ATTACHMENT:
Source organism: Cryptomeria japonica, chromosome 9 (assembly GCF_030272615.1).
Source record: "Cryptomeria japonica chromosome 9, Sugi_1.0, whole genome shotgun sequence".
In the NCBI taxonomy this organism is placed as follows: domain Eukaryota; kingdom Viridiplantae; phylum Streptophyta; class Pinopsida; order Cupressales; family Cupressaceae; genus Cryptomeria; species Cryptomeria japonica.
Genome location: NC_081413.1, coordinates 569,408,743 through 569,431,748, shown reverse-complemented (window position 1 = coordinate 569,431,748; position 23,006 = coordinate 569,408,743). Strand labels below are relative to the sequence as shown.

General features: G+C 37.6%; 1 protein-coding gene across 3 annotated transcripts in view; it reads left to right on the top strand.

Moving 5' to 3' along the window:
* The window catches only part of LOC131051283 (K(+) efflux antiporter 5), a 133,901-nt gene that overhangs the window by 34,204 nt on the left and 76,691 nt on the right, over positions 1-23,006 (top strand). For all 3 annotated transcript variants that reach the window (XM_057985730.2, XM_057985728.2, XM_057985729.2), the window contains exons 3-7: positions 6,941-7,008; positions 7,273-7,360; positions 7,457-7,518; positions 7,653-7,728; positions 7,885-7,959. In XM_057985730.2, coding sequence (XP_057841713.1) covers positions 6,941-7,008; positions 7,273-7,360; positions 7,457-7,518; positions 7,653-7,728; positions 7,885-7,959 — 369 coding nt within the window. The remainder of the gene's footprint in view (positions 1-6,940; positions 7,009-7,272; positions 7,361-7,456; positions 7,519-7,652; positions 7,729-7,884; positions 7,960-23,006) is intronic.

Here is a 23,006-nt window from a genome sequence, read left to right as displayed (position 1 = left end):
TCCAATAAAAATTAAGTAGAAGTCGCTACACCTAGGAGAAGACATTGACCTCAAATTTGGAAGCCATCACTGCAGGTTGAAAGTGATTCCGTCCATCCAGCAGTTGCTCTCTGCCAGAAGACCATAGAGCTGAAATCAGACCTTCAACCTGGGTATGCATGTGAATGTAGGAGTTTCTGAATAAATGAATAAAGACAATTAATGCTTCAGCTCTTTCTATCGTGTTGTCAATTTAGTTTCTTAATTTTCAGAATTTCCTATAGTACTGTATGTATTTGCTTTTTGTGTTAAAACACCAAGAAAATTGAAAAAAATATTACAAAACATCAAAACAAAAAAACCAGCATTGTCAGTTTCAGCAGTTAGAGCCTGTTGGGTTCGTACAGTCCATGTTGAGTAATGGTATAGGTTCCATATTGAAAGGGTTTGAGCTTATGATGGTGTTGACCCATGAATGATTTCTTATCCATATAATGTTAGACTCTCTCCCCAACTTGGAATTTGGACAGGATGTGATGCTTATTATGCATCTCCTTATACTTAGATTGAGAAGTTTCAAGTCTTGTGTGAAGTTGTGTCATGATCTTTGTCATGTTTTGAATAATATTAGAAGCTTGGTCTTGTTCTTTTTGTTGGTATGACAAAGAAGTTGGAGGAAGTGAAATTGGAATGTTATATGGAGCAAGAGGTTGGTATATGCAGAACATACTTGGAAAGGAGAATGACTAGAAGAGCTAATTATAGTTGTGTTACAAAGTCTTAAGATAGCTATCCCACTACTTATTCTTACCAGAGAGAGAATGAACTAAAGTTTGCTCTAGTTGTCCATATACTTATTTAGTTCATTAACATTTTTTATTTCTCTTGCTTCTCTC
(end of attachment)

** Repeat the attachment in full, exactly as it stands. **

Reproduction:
Source organism: Cryptomeria japonica, chromosome 9 (assembly GCF_030272615.1).
Source record: "Cryptomeria japonica chromosome 9, Sugi_1.0, whole genome shotgun sequence".
In the NCBI taxonomy this organism is placed as follows: domain Eukaryota; kingdom Viridiplantae; phylum Streptophyta; class Pinopsida; order Cupressales; family Cupressaceae; genus Cryptomeria; species Cryptomeria japonica.
Genome location: NC_081413.1, coordinates 569,408,743 through 569,431,748, shown reverse-complemented (window position 1 = coordinate 569,431,748; position 23,006 = coordinate 569,408,743). Strand labels below are relative to the sequence as shown.

General features: G+C 37.6%; 1 protein-coding gene across 3 annotated transcripts in view; it reads left to right on the top strand.

Moving 5' to 3' along the window:
* The window catches only part of LOC131051283 (K(+) efflux antiporter 5), a 133,901-nt gene that overhangs the window by 34,204 nt on the left and 76,691 nt on the right, over positions 1-23,006 (top strand). For all 3 annotated transcript variants that reach the window (XM_057985730.2, XM_057985728.2, XM_057985729.2), the window contains exons 3-7: positions 6,941-7,008; positions 7,273-7,360; positions 7,457-7,518; positions 7,653-7,728; positions 7,885-7,959. In XM_057985730.2, coding sequence (XP_057841713.1) covers positions 6,941-7,008; positions 7,273-7,360; positions 7,457-7,518; positions 7,653-7,728; positions 7,885-7,959 — 369 coding nt within the window. The remainder of the gene's footprint in view (positions 1-6,940; positions 7,009-7,272; positions 7,361-7,456; positions 7,519-7,652; positions 7,729-7,884; positions 7,960-23,006) is intronic.

Here is a 23,006-nt window from a genome sequence, read left to right as displayed (position 1 = left end):
TCCAATAAAAATTAAGTAGAAGTCGCTACACCTAGGAGAAGACATTGACCTCAAATTTGGAAGCCATCACTGCAGGTTGAAAGTGATTCCGTCCATCCAGCAGTTGCTCTCTGCCAGAAGACCATAGAGCTGAAATCAGACCTTCAACCTGGGTATGCATGTGAATGTAGGAGTTTCTGAATAAATGAATAAAGACAATTAATGCTTCAGCTCTTTCTATCGTGTTGTCAATTTAGTTTCTTAATTTTCAGAATTTCCTATAGTACTGTATGTATTTGCTTTTTGTGTTAAAACACCAAGAAAATTGAAAAAAATATTACAAAACATCAAAACAAAAAAACCAGCATTGTCAGTTTCAGCAGTTAGAGCCTGTTGGGTTCGTACAGTCCATGTTGAGTAATGGTATAGGTTCCATATTGAAAGGGTTTGAGCTTATGATGGTGTTGACCCATGAATGATTTCTTATCCATATAATGTTAGACTCTCTCCCCAACTTGGAATTTGGACAGGATGTGATGCTTATTATGCATCTCCTTATACTTAGATTGAGAAGTTTCAAGTCTTGTGTGAAGTTGTGTCATGATCTTTGTCATGTTTTGAATAATATTAGAAGCTTGGTCTTGTTCTTTTTGTTGGTATGACAAAGAAGTTGGAGGAAGTGAAATTGGAATGTTATATGGAGCAAGAGGTTGGTATATGCAGAACATACTTGGAAAGGAGAATGACTAGAAGAGCTAATTATAGTTGTGTTACAAAGTCTTAAGATAGCTATCCCACTACTTATTCTTACCAGAGAGAGAATGAACTAAAGTTTGCTCTAGTTGTCCATATACTTATTTAGTTCATTAACATTTTTTATTTCTCTTGCTTCTCTC